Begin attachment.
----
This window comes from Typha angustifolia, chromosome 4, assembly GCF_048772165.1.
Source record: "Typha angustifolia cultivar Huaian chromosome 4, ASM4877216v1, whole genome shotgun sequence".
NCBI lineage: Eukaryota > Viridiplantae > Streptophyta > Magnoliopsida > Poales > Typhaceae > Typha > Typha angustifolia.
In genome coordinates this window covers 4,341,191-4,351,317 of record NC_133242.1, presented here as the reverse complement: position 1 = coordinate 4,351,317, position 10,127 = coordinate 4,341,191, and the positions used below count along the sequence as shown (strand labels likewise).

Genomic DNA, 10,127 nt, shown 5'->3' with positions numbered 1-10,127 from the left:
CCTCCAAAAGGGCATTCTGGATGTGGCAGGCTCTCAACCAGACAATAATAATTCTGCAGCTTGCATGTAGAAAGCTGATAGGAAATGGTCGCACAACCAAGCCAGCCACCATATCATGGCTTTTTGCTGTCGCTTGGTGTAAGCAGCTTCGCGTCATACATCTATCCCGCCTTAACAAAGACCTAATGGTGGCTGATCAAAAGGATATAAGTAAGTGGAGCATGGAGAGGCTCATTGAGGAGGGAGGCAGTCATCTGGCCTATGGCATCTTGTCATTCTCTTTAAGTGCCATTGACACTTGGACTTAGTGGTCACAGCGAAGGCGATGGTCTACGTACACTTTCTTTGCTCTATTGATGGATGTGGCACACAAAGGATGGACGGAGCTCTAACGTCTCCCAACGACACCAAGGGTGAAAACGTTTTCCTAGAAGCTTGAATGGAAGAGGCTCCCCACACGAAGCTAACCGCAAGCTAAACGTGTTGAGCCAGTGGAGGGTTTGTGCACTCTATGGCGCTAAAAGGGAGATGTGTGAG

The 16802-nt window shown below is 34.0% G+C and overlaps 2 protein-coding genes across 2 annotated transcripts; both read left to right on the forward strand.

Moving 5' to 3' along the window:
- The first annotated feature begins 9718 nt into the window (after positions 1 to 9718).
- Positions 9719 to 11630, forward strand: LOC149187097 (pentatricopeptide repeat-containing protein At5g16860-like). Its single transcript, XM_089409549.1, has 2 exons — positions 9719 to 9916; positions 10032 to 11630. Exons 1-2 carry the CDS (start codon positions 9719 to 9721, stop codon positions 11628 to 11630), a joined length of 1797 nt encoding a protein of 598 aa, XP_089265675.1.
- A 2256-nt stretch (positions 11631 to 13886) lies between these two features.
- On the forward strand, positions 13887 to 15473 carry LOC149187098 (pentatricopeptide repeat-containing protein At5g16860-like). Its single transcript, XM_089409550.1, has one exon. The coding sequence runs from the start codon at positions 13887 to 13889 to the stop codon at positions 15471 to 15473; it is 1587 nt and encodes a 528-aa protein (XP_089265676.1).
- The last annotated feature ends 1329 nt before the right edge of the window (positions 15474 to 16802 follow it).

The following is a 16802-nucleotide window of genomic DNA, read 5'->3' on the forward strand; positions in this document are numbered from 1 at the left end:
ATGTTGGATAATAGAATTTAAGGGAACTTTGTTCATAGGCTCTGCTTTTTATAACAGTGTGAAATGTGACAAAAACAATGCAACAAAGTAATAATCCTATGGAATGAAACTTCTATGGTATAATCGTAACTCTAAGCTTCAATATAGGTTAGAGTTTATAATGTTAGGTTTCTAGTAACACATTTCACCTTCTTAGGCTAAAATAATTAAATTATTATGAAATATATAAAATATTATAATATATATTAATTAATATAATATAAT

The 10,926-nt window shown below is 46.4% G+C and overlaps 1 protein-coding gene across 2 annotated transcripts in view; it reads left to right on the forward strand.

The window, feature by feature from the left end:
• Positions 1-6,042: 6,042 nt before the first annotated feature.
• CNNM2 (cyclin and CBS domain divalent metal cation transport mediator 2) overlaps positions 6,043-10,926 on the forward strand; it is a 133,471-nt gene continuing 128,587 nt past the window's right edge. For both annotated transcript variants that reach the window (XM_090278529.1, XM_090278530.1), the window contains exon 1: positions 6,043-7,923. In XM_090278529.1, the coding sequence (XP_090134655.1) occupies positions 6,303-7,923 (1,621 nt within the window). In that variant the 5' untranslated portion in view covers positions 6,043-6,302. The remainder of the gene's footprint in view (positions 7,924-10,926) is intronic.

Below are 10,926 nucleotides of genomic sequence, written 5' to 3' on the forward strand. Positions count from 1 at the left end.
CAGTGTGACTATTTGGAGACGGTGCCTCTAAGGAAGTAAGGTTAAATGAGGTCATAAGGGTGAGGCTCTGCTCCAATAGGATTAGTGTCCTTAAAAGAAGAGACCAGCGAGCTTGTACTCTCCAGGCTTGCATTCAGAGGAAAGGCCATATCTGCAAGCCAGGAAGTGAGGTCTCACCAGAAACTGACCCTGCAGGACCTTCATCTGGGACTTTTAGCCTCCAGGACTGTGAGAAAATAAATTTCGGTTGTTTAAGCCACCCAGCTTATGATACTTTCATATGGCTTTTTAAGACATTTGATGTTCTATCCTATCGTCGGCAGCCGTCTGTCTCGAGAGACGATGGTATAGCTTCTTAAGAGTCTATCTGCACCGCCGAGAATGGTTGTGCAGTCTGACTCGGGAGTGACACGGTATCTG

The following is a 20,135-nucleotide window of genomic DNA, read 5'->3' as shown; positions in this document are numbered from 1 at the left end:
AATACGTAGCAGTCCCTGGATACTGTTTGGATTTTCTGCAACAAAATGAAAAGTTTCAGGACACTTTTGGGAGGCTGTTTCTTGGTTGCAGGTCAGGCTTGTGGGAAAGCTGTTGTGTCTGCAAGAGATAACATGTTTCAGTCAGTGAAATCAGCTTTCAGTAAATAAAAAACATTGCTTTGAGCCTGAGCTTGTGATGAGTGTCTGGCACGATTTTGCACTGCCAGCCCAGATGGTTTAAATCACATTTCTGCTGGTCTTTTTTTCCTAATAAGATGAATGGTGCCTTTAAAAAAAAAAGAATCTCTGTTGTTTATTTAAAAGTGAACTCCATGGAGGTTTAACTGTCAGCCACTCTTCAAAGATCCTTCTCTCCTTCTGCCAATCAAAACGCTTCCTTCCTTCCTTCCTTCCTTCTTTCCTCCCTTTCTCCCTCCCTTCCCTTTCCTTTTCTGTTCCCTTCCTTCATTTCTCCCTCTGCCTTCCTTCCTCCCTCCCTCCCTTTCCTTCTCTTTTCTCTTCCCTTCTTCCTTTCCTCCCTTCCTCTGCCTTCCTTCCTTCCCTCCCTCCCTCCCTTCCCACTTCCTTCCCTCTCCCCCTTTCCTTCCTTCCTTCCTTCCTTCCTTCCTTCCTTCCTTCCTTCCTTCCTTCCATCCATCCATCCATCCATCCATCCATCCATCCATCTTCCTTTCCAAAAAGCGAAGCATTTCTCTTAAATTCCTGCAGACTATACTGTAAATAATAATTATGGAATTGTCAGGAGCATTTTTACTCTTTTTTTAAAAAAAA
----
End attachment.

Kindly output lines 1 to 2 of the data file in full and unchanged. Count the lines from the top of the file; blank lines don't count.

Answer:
This window comes from Typha angustifolia, chromosome 4, assembly GCF_048772165.1.
Source record: "Typha angustifolia cultivar Huaian chromosome 4, ASM4877216v1, whole genome shotgun sequence".